Tag Archives: aging pathogenesis

Do You Have What It Takes to Age Well Physically?

Free radicals are everywhere and they accelerate the process of aging. However, with appropriate defense we can prevent against many chronic diseases of aging. (Check out our new video “Aging Well Physically” on youtube channel ‘Healthy Flamingo’!)

Free radicals are highly unstable and reactive molecules that can invade our cells and tissues resulting in the occurrence of chronic diseases of aging – such as cancer, diabetes, heart diseases and chronic inflammations, such as, arthritis. Free radicals cause oxidative stress and damage on our bodies– they are naturally produced as a result of metabolic processes or maybe contained in unhealthy and oily foods.  These free radicals can be oxidized by some catalytic agents resulting in oxidative stress and cell damage. Some of these catalysts are:

  • Metals, such as copper, mercury, zinc
  • Toxic chemical agents, such as pesticides, cigarettes, air pollutants
  • Physical stressors, such as sleep deprivation and inactivity.
  • Greasy foods containing fatty acids, and cholesterol that undergo oxidation into secondary toxic substances.

Free radical oxidation damage our cell’s protein enzymes, thus hindering normal functioning of cells and accelerate the process of aging and disease pathogenesis. Such cell damages provoked by free radicals are much more common in aging. Increased oxidative protein damages were found in the livers and kidneys of aged animals. What are those functional superfoods we can eat to fight against free radicals and age well physically? There are functional foods with antioxidant, antiviral and medicinal properties containing lots of phyto-chemicals that we can eat to fight against free radicals.

We have grouped the superfoods into those that are beneficial for cardiovascular health, those that prevent against diabetes, cancer, arthritis, increase our body’s metabolism and prevent skin’s aging.

  1. Cardiovascular Health – Foods that are rich in Flavonols such as green tea, apple, onion, nuts, broccoli, strawberries and whole grains promote better cholesterol and blood pressure regulation – thus preventing against coronary heart diseases. Foods that are rich in vitamin E also fall into this category. Curcumin, a compound found in turmeric is also very good for blood cholesterol regulation.
  2. Prevention against Cancer – Foods rich in anti-oxidants can decrease the risks of many forms of cancer – prostrate, colon, breast and lung cancer. Cruciferous vegetables such as broccoli, cabbage, cauliflower and brussel sprouts reduce the risks of breast cancer, for example. Additionally, consuming plentiful green tea, garlic, soy products, and foods rich in vitamin A promote the apoptosis and death of tumor cells. Vegetables, such as beets and carrots that are rich in calcium and fibers are particularly good for prevention against intestinal cancers. These vegetables also protect the body against chronic inflammations, such as arthritis.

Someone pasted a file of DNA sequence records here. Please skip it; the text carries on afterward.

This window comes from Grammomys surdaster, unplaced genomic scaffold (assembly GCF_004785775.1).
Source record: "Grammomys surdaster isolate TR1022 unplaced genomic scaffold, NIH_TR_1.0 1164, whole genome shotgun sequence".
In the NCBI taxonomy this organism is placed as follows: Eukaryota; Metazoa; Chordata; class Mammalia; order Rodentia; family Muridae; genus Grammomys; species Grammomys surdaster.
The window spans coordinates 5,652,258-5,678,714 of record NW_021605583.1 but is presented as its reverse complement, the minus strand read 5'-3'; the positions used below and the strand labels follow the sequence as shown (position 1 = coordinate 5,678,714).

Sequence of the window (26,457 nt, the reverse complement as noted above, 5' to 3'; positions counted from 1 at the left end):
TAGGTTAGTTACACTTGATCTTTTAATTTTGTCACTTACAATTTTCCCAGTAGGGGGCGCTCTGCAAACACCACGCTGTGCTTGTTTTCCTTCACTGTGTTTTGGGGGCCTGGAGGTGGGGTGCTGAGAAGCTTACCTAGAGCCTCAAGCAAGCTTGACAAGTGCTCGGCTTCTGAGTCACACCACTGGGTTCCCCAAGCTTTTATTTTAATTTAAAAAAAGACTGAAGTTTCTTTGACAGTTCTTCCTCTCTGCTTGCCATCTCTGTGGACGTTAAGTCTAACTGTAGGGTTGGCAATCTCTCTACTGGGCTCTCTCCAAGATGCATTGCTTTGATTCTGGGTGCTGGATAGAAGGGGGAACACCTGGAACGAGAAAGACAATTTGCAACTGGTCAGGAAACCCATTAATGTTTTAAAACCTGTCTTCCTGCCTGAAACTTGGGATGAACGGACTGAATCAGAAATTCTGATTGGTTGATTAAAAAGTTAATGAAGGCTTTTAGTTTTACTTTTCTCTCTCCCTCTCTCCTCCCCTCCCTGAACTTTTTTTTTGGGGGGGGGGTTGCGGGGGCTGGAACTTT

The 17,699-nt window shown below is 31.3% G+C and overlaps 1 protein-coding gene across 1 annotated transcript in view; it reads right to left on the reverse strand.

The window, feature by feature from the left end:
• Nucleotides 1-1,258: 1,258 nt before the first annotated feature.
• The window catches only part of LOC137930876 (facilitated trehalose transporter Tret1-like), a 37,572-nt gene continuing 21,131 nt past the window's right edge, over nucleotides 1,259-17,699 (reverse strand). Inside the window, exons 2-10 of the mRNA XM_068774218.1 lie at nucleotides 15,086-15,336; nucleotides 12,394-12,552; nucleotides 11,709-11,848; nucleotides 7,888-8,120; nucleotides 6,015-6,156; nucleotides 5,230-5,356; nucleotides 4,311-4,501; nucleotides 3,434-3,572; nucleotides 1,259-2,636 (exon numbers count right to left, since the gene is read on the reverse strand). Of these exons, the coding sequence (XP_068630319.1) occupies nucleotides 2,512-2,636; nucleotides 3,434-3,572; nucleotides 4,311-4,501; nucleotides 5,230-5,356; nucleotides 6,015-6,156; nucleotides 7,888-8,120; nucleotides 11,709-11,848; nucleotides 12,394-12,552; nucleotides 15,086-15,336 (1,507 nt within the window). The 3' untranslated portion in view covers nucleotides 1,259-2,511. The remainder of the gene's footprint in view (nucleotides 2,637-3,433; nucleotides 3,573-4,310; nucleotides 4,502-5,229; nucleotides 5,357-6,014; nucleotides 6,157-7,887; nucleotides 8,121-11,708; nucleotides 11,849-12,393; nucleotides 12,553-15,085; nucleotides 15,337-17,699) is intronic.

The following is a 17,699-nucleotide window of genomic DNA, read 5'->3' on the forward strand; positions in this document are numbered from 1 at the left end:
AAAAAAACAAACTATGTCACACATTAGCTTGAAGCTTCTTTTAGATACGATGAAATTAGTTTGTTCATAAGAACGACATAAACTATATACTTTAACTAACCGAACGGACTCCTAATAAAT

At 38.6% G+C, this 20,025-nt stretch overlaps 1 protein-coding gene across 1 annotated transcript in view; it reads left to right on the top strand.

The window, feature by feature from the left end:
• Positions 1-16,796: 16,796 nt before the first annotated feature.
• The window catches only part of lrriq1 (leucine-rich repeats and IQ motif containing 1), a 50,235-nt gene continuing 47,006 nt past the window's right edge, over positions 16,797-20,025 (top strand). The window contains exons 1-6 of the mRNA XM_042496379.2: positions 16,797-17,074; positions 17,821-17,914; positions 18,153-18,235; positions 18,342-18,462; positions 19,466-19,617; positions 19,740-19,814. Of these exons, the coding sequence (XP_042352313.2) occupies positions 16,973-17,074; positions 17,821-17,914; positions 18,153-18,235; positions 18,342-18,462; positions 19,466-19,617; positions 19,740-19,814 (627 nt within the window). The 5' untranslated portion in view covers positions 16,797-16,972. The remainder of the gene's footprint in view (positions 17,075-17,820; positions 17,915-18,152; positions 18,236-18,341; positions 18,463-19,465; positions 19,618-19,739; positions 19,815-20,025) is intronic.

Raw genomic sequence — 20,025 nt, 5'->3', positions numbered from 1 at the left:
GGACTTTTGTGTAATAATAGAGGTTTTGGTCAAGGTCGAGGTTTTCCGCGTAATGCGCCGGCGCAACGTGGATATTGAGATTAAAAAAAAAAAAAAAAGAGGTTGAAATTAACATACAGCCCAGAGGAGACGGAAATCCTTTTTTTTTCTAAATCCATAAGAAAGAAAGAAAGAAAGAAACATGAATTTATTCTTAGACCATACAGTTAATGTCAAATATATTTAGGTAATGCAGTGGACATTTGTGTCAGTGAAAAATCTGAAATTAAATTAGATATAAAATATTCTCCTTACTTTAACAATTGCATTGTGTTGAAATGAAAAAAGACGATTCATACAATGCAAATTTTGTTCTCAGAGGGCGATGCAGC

3. Diabetes – Unprocessed whole foods, such as, whole grains, fatty fish rich in omega-3 acids, such as salmon/sardines, mixed nuts and non-sugary drinks, such as green tea and water are great foods for prevention of type 2 diabetes that typically occur with aging.
  4. Foods that boost metabolism –Not all calories that we consume are created equal – some foods exhaust more of our body’s energy than others. Thermogenic foods are those that have a higher chance of burning up more calories during the process of digestion itself. Therefore, we should consume lots of complex carbohydrates such as whole grains, and fruits such as mixed berries, green leafy vegetables such as spinach, and celery all of which boost the body’s metabolism. Lean meat, such as turkey and chicken are also highly thermogenic foods. Additionally, some spices such as turmeric powder and cinnamon also increase the rate of metabolism.
  5. Foods that prevent skin’s aging – Foods that are rich in phytochemical, Quercetin, such as apples, mixed berries, leafy green and cruciferous vegetables, citrusy fruits, such as oranges, lemons and tomatoes, provide rich sources of anti-oxidants and also have anti-inflammatory properties. Also, foods that contain the phytochemical, Resveratrol, such as grapes and peanuts have been found to protect the skin against premature aging.

Another important factor in aging well physically is to maintain a moderately active lifestyle in order to preserve our muscle function. Incorporating daily activities into our routine such as light weight lifting couple of times a week and taking frequent breaks to walk whenever possible goes a long way to prevent muscle loss with aging. Incidental workouts, such as taking the stairs instead of the elevator or carrying the grocery bag, help us to maintain and preserve muscle mass with age. Last but not the least, our body’s normal functioning and metabolism benefit tremendously from regular sleep to recharge our batteries.